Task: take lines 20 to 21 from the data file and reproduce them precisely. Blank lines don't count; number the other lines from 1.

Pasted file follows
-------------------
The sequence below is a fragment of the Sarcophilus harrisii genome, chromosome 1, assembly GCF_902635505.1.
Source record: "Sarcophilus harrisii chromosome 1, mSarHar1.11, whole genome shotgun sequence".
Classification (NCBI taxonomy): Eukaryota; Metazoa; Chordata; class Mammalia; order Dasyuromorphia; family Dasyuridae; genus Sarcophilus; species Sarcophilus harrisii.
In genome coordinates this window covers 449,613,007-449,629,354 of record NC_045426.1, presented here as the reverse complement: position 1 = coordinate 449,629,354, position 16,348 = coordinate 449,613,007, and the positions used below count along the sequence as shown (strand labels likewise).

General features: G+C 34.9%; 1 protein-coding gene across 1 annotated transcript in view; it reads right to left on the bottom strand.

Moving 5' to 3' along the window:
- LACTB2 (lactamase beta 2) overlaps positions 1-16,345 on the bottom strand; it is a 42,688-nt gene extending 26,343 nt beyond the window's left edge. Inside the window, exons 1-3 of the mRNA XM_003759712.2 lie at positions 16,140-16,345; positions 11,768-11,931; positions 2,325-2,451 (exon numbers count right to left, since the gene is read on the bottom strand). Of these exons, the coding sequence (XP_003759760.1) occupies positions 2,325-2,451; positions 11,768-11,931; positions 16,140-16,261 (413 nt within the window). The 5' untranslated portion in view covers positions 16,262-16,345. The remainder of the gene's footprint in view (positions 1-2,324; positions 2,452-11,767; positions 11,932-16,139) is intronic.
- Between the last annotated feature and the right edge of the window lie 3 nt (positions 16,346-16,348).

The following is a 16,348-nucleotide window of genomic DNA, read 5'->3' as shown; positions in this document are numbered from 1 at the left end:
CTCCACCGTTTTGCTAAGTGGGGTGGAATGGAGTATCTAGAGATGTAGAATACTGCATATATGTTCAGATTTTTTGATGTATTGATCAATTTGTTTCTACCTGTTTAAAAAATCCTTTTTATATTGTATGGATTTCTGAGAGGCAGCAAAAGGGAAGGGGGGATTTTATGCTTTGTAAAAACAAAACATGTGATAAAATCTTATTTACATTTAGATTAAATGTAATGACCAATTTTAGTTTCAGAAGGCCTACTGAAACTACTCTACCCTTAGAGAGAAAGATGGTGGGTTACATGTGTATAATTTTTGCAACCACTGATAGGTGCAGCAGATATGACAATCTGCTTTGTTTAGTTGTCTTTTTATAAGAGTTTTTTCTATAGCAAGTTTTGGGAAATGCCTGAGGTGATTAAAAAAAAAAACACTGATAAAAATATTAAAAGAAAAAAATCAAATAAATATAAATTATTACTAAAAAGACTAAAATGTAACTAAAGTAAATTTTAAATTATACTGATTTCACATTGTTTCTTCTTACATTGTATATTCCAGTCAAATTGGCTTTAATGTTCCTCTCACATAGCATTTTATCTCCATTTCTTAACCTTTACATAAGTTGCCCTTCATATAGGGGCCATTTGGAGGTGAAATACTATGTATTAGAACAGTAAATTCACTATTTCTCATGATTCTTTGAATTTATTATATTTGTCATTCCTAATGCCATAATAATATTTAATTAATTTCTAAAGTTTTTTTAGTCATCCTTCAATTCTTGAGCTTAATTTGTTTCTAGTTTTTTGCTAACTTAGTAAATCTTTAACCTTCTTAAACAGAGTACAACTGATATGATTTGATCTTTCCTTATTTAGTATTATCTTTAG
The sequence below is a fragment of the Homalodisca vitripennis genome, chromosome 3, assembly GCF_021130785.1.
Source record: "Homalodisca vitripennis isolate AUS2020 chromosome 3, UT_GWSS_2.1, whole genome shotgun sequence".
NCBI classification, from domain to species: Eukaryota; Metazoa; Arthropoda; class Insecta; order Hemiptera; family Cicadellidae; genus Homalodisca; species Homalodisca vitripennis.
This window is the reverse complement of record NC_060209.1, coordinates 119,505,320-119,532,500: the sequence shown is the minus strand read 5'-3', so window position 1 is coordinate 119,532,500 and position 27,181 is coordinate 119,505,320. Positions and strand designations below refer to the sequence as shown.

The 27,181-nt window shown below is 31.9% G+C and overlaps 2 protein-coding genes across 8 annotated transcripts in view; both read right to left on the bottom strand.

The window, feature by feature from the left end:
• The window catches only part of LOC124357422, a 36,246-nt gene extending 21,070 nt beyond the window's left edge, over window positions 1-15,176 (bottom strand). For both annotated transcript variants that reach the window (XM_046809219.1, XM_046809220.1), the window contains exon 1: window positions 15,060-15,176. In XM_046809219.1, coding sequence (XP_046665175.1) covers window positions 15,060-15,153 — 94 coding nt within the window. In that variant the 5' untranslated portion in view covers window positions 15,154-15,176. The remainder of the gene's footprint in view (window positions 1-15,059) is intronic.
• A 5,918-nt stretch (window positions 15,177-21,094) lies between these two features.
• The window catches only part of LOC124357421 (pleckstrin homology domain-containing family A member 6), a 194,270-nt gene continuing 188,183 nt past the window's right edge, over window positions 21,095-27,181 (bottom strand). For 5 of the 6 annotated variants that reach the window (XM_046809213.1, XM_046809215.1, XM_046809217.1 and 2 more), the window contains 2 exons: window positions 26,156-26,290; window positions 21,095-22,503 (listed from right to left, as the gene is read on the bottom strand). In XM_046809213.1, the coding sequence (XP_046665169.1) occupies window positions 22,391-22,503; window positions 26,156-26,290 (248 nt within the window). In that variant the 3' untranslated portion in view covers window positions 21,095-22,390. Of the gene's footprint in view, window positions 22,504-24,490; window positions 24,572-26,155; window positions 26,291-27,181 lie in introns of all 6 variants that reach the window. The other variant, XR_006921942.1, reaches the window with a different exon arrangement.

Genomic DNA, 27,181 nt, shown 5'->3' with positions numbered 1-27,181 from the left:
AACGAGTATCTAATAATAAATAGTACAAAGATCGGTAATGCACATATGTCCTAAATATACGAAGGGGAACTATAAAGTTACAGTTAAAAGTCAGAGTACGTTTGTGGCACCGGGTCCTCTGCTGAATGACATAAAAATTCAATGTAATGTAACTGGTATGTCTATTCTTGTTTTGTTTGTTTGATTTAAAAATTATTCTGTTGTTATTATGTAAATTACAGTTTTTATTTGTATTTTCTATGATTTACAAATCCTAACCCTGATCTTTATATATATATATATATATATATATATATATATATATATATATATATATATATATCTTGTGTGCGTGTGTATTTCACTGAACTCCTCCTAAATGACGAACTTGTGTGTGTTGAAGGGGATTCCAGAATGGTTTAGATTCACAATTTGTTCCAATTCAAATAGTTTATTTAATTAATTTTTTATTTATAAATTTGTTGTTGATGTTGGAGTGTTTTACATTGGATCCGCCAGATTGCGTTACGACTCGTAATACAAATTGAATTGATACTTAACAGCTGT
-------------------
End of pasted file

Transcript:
Genomic DNA, 27,181 nt, shown 5'->3' with positions numbered 1-27,181 from the left:
AACGAGTATCTAATAATAAATAGTACAAAGATCGGTAATGCACATATGTCCTAAATATACGAAGGGGAACTATAAAGTTACAGTTAAAAGTCAGAGTACGTTTGTGGCACCGGGTCCTCTGCTGAATGACATAAAAATTCAATGTAATGTAACTGGTATGTCTATTCTTGTTTTGTTTGTTTGATTTAAAAATTATTCTGTTGTTATTATGTAAATTACAGTTTTTATTTGTATTTTCTATGATTTACAAATCCTAACCCTGATCTTTATATATATATATATATATATATATATATATATATATATATATATATATATATATCTTGTGTGCGTGTGTATTTCACTGAACTCCTCCTAAATGACGAACTTGTGTGTGTTGAAGGGGATTCCAGAATGGTTTAGATTCACAATTTGTTCCAATTCAAATAGTTTATTTAATTAATTTTTTATTTATAAATTTGTTGTTGATGTTGGAGTGTTTTACATTGGATCCGCCAGATTGCGTTACGACTCGTAATACAAATTGAATTGATACTTAACAGCTGT